Unplanned rehospitalization within 30 days was our primary outcome. Rehospitalization in ACS NSQIP was coded as planned versus unplanned and related or unrelated to the index hospitalization. The distinctions were made by the NSQIP participating hospital’s data abstractor. The primary suspected cause of rehospitalization was reported based upon either the standard NSQIP complication categories (using the variable “READMSUSREASON1”) or by ICD9 or ICD10 codes if the cause was not included within the prior categories. The category or ICD code was selected by the data abstractor. For this study, ICD9 and ICD10 codes were grouped in order to analyze causes in clinically relevant categories. We present the most frequent causes of unplanned rehospitalization for each age group including all with a frequency of at least 3% in one of the age groups.
Time to rehospitalization in the NSQIP dataset was reported as days between operative procedure and rehospitalization. To calculate the time from discharge to rehospitalization, the difference between time to rehospitalization and length of stay was calculated. For patients with missing length-of-stay (LOS) data, the median LOS for that procedure was used. For patients with missing time to rehospitalization data, the median time to rehospitalization for that cause was used.
Demographic variables were summarized by age group through relative (%) and absolute (n) frequencies; chi-square tests were used to compare proportions. We performed a sensitivity analysis to examine mortality during the index hospitalization and hospitalization greater than 30 days since both were exclusion criteria but also increase with age. The cumulative incidence of rehospitalization at 30 days was estimated using the procedure proposed by Gray because rehospitalization is a time-to-event outcome in which death is a competing event (Gray 1988). The nonparametric Gray estimator allows the estimation of the cumulative incidence function without assuming independence between the censorship and the event. Therefore, this is the adequate procedure to use in competing risk settings. The provided test is similar to the long-rank test in the competing risk context. The same strategy was used for estimating the cumulative incidence for unplanned rehospitalizations, given that planned rehospitalizations would be an additional competing event. The cause of rehospitalization was described by age group with relative (%) and absolute (n) frequencies, using chi-square tests to compare proportions. Regarding missing data, subjects were excluded if readmission status was missing. Missing time to readmission was replaced by the median time of readmission by cause of readmission. The median length of stay by type of surgery replaced missing length of stay. A case-complete approach was used for the rest of variables, i.e., only patients with the variable of interest were included for that particular analysis. All statistical analyses were accomplished utilizing R (www.r-project.org), in specific, package cmprsk and factoextra.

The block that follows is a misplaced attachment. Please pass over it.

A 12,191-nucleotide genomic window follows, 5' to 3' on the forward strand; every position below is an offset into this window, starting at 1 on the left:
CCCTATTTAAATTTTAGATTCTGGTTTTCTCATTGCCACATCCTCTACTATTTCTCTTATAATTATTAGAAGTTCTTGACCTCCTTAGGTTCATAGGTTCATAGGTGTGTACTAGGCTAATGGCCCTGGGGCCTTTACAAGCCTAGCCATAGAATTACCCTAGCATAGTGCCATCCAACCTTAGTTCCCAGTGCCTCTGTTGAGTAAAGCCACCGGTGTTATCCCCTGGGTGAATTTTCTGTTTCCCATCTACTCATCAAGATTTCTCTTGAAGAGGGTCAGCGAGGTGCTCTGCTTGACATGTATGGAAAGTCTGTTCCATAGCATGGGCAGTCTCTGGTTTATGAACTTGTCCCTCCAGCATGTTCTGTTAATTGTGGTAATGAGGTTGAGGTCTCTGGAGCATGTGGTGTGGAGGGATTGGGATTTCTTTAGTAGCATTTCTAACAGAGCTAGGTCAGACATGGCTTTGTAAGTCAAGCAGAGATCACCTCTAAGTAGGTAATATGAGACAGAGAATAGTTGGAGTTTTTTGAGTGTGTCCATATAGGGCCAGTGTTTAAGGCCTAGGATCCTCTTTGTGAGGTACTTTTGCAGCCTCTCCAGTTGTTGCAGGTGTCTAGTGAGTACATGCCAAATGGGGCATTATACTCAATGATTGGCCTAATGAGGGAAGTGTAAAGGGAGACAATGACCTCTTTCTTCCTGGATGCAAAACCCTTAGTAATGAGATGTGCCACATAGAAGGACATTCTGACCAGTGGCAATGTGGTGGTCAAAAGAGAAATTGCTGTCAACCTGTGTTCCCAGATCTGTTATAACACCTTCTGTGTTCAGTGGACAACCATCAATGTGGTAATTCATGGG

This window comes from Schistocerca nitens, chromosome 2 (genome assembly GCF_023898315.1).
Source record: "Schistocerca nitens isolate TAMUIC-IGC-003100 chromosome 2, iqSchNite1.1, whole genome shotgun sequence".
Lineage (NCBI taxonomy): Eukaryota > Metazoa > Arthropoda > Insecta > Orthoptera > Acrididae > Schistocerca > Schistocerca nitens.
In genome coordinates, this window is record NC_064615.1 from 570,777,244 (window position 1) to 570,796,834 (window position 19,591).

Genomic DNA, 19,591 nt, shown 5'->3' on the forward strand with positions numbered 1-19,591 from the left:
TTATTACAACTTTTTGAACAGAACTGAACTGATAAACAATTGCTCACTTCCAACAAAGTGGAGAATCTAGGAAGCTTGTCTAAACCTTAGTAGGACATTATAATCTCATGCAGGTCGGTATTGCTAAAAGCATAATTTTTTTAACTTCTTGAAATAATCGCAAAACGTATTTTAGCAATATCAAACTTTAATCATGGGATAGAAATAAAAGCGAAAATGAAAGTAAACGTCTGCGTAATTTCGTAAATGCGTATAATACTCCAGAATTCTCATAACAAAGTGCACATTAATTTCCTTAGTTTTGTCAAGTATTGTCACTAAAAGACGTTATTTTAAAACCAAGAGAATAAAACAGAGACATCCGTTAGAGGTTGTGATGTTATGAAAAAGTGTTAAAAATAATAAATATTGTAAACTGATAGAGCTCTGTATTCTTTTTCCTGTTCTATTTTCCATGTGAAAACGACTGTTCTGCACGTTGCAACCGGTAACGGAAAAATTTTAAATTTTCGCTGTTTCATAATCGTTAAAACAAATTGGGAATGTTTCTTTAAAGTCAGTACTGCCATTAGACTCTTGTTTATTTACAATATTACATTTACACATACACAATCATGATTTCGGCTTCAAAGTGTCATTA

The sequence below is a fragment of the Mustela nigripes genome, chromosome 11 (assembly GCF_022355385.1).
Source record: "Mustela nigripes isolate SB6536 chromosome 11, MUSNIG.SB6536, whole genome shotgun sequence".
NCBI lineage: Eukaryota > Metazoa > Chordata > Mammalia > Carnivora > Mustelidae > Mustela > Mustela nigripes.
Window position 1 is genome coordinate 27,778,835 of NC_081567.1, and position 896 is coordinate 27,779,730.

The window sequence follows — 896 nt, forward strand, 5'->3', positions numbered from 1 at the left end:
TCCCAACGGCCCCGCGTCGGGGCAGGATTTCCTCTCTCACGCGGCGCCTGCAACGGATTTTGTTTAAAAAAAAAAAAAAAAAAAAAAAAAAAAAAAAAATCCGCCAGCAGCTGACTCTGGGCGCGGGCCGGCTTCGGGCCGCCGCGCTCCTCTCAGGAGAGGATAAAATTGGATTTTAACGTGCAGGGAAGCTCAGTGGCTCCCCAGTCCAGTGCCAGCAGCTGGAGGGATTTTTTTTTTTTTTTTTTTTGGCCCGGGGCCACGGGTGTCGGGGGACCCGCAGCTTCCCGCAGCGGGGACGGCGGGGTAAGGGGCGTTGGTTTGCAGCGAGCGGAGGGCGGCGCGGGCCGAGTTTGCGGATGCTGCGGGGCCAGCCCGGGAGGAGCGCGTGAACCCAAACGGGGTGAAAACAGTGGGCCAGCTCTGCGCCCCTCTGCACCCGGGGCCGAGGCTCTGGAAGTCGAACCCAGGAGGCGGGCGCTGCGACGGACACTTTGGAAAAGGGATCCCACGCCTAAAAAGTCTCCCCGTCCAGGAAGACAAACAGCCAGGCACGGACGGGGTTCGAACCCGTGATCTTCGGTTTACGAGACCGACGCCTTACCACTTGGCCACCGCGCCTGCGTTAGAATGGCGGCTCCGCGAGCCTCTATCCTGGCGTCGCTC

Between 2015 and 2019, a total of 5,011,560 patients underwent surgical procedures. We excluded outpatient procedures (n = 2,155,416), patients with obstetric surgery CPT codes (n = 3627), procedures where surgical specialty was listed as obstetrics (n = 8290), radiology (n = 308), patients who died during the index hospitalization (n = 28,801), remained as inpatients 30 days after their procedure (n = 16,376), patients with missing rehospitalization status (n = 253), or age (3). The final cohort contained 2,798,486 patients (Fig. 1).
Demographic and comorbidities (Table 1)
Number of surgical patients overall was equally distributed across age groups: 24.24, 31.76, 24.86, and 19.15%. The oldest patients were more often underweight (3.14%), physically frail (defined as an mFI score ≥ 2, 30.66%), or had a dependent functional status (9.91%) prior to surgery. For the patients age 18–49, 1.74% were underweight, 6.12% had an mFI score ≥ 2, and 1.42% had a dependent functional status. A greater proportion of older patients were ASA IV/V (condition that is a threat to life or not expected to survive) 3.11, 7.03, 9.68%, and 15.82% for the 18–49, 50–64, 65–74, and 75 years and older groups, respectively. Emergency, surgery was most common in the youngest group 17.07% and the increased with age 8.82, 7.70, and 14.37. An extended list of comorbidities by age condition is available in the supplementary material.